Different Types of Antibiotics
Antibiotics can be classified in different ways.
Broad-spectrum vs Narrow-spectrum
Narrow-spectrum antibiotics act against only limited types of bacteria.
List of narrow-spectrum antibiotics and their spectrum of activity:
- Penicillin, Flucloxacillin, Dicloxacillin, Nafcillin sodium: Gram-positive bacteria.
- Aztreonam: Gram-negative aerobic bacteria.
- Linezolid: Gram-positive bacteria.
- Polymyxin B: Gram-negative bacilli other than proteus.
- Bacitracin: Gram-positive bacteria, especially staphylococci.
- Vancomycin, Teicoplanin: Gram-positive bacteria, especially staphylococci.
- Viomycin: Tubercle bacillus.
- Isoniazid: Mycobacterium tuberculosis.
- Streptomycin: Mycobacterium tuberculosis.
- Streptogramins (Virginiamycin, Quinupristin/dalfopristin, Pristinamycin): gram-positive bacteria (mainly staphylococci, streptococci, and enterococci).
- Fusidic acid: Staphylococcus aureus.
- Fidaxomicin: Clostridium difficile.
Broad-spectrum antibiotics act against wide range of bacteria.
Commonly used broad-spectrum antibiotics:
Broad-spectrum antibiotics are particularly useful when the infecting bacteria is unknown. Their clear advantage is that there is less of a need to identify the infecting pathogen with real certainty before initiating the treatment.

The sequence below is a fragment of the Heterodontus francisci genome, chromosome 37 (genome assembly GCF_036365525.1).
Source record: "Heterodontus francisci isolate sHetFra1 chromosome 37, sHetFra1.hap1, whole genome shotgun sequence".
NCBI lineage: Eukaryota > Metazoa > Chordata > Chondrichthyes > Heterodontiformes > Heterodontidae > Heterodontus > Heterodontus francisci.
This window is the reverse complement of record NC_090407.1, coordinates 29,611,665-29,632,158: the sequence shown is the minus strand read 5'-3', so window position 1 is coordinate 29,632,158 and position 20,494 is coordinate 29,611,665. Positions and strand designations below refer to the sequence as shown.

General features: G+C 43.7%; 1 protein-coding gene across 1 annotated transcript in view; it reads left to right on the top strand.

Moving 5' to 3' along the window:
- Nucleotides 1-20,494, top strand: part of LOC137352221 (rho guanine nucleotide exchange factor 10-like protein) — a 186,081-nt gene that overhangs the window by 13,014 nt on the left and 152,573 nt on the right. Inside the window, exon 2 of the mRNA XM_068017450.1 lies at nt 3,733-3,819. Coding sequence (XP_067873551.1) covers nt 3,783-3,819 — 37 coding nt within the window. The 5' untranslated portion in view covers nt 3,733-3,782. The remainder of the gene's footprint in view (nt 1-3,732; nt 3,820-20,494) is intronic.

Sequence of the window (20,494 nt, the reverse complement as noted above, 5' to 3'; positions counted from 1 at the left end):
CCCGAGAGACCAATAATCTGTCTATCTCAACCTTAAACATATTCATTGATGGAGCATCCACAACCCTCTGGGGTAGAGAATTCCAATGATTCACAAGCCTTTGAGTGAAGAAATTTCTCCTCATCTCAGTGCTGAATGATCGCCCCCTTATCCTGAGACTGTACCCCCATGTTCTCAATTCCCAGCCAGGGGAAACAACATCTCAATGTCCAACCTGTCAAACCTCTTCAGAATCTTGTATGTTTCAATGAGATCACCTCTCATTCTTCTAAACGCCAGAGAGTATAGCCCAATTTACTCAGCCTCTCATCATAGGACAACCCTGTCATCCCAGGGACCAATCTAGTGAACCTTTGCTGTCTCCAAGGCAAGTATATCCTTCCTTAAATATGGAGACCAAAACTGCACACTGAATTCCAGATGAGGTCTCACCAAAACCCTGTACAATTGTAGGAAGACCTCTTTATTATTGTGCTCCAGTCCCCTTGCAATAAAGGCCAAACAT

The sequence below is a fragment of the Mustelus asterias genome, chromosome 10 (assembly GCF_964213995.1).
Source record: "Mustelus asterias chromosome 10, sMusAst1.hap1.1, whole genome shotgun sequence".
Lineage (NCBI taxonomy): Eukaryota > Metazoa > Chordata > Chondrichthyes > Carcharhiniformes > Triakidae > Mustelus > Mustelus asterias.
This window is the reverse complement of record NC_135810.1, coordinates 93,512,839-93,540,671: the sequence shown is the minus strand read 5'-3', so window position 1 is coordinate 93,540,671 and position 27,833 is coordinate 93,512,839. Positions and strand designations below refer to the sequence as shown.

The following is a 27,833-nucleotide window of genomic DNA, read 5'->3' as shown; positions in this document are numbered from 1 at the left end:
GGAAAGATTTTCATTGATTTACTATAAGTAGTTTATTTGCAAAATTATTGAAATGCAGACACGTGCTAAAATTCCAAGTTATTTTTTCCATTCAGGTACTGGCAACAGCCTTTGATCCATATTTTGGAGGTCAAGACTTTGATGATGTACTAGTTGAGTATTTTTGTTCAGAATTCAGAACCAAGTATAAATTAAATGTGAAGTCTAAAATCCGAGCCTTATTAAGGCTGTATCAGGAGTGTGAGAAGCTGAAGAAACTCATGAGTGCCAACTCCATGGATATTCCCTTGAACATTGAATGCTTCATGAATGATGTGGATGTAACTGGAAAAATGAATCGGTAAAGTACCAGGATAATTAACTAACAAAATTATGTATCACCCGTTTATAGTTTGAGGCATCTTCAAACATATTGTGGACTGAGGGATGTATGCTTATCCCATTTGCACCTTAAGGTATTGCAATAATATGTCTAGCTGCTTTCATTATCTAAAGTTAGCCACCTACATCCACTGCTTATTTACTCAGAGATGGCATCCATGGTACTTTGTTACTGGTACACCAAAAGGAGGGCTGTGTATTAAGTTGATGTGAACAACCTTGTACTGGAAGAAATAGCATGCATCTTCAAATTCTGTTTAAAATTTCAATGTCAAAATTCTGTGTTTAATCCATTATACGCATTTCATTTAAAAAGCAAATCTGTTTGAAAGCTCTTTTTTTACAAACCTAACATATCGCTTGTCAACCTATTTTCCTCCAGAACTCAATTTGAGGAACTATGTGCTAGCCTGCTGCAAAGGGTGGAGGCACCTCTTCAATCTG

On the other hand, a broad-spectrum antibiotics have a more profound effect on the normal flora and are more likely to lead to selection of resistant organisms.
Narrow-spectrum agents are preferred, where possible, as they are less likely to provoke the development of resistance and are less likely to be cause Clostridium difficile diarrhea.
Bacteriostatic vs Bactericidal
Bactericidal antibiotics kill the target bacteria. These drugs include penicillins, cephalosporins, carbapenems, aminoglycosides, fluoroquinolones, and nitroimidazoles.
Bacteriostatic antibiotics slow bacterial growth, allowing the immune system to fight the bacteria. These drugs include macrolides, tetracyclines, sulfonamides, clindamycin, and chloramphenicol.
Classification according to chemical structure
- Macrolides and azalides
- Fluoroquinolones (Quinolones)
- Natural penicillins
- First generation
- Cephazolin (Ancef, Kefzol)
- Cefadroxil (Duricef)
- Cephalexin (Keflex)
- Second generation
- Cefaclor (Ceclor)
- Cefuroxime (Ceftin)
- Cefprozil (Cefzil)
- Loracarbef (Lorabid)
- Third generation
- Cefotaxime (Claforan)
- Cefixime (Suprax)
- Cefpodoxime (Vantin)
- Ceftazidime (Ceptaz)
- Cefdinir (Omnicef)
- Fourth generation
- Cefepime (Maxipime)
- Cefpirome (Cefrom)
- Clarithromycin (Biaxin)
- Azithromycin (Zithromax)
- Dirithromycin (Dynabac)
- Troleandomycin (Tao)
- Ciprofloxacin (Cipro)
- Gatifloxacin (Tequin)
- Levofloxacin (Levaquin)
- Lomefloxacin (Maxaquin)
- Moxifloxacin (Avelox)
- Norfloxacin (Noroxin)
- Ofloxacin (Floxin)
- Trovafloxacin (Trovan)
Author: OriginalDrugs Team
Last reviewed: May, 2013
- There is not always a precise distinction between bacteriostatic and bactericidal antibiotics. High concentrations of some bacteriostatic agents are also bactericidal, whereas low concentrations of some bactericidal agents are bacteriostatic.